Variations in plant forage quality in the range of the Porcupine caribou herd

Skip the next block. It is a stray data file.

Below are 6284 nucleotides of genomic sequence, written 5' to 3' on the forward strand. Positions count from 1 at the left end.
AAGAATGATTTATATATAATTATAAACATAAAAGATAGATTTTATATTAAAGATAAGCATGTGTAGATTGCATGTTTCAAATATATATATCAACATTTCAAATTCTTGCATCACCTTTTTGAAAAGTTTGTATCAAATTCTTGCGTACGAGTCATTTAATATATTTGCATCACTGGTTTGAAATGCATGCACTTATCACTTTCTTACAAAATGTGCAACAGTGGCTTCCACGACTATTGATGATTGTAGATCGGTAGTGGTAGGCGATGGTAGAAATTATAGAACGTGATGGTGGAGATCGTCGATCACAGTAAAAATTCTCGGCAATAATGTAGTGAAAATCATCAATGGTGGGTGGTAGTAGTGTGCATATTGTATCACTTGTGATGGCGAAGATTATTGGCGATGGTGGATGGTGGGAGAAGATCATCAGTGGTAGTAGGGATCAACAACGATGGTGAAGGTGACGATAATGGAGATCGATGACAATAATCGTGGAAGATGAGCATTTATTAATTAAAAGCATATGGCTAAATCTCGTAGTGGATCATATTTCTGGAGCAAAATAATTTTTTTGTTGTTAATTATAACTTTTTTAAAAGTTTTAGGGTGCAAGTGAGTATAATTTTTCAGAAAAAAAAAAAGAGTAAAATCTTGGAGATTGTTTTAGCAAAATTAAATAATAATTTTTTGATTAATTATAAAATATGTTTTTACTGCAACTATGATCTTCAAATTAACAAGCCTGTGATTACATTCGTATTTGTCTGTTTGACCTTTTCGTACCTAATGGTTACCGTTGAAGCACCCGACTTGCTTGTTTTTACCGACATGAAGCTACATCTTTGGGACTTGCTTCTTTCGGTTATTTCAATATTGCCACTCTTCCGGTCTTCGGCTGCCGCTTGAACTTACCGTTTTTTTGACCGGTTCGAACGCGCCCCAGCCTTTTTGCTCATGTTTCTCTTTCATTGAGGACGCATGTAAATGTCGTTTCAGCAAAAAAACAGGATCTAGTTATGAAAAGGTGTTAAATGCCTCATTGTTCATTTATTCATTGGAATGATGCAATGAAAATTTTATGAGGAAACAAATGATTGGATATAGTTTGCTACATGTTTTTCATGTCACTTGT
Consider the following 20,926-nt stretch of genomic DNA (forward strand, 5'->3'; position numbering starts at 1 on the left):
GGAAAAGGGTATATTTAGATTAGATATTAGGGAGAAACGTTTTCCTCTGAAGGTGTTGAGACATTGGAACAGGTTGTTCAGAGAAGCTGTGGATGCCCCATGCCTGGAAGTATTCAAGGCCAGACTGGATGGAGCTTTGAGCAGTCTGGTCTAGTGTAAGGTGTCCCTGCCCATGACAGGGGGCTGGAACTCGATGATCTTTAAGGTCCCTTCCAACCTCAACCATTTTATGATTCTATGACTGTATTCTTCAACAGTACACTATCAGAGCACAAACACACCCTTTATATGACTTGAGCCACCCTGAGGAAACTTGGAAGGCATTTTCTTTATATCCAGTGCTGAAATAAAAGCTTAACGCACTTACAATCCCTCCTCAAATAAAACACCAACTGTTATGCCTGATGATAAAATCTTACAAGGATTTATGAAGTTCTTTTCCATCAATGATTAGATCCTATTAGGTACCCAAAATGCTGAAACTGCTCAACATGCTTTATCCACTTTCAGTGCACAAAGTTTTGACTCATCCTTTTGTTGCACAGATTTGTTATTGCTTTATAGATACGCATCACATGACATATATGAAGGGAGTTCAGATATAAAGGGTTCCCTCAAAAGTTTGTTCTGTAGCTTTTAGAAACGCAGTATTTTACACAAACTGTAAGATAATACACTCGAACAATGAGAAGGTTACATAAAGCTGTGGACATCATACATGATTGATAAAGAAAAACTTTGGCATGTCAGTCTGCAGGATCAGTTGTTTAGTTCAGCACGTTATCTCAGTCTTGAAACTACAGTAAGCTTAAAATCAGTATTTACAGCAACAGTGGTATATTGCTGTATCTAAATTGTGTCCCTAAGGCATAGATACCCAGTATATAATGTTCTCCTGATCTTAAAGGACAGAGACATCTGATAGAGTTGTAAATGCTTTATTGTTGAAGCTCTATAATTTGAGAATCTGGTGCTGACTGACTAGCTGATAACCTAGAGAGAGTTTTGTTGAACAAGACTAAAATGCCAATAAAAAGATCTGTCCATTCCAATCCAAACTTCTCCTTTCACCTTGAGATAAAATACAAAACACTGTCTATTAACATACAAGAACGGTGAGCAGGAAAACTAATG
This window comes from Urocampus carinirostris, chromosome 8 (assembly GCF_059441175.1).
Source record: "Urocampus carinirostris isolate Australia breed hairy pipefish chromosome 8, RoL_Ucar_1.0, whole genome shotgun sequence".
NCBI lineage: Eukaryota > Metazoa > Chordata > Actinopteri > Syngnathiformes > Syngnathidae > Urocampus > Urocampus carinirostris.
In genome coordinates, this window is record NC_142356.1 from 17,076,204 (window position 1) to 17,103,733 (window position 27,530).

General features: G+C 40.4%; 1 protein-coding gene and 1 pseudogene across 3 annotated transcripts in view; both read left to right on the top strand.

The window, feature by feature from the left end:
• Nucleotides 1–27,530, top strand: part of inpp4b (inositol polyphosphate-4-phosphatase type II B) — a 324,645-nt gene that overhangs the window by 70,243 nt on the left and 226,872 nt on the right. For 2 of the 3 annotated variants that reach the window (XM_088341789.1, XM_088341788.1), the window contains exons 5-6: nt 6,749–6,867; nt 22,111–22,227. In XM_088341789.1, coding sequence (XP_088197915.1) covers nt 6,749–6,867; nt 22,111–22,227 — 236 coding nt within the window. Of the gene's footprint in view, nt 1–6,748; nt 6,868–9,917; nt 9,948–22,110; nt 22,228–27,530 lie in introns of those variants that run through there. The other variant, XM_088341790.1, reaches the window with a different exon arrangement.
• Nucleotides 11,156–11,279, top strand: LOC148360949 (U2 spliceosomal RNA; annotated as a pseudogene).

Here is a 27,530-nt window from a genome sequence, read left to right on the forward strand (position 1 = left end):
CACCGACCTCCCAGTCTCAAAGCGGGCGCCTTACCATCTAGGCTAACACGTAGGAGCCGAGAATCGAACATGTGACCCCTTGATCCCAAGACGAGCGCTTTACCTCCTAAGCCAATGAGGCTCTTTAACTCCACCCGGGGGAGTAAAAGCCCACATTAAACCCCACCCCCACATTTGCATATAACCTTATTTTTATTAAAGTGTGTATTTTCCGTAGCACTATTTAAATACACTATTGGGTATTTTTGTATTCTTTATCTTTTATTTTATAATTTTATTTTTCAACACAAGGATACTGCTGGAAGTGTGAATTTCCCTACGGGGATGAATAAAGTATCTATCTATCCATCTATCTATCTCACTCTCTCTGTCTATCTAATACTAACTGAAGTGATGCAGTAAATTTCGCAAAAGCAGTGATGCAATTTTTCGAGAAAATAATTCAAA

AbstractUnderstanding potential impacts of vegetation change on caribou energetics requires information on variations in forage quality among different plant types and over time. We synthesized data on forage quality (nitrogen, neutral detergent fiber and dry matter digestibility) for 10 plant growth forms from existing scientific literature and from field research in the Arctic National Wildlife Refuge, Alaska. These data describe forage quality of plant species in habitats found within the summer and winter range of the Porcupine caribou herd in northwestern Canada and northern Alaska, U.S.A. We compared mean levels of summer forage quality among growth forms and, where possible, estimated seasonal changes in forage quality. Preferred forage groups (deciduous shrubs, forbs, and cottongrass flowers) had higher nitrogen and digestibility, and lower fiber content, than other growth forms. Nitrogen concentration in green biomass peaked at the onset of the growing season in forbs and deciduous shrubs, whereas graminoids reached peak nitrogen concentrations approximately 15-30 days after growth initiation. In vitro dry matter digestibility (IVDMD) and concentration of neutral detergent fiber (NDF) of green biomass differed among growth forms, but did not show strong seasonal changes. IVDMD and NDF concentrations were correlated with nitrogen concentrations in studies that had paired sampling.
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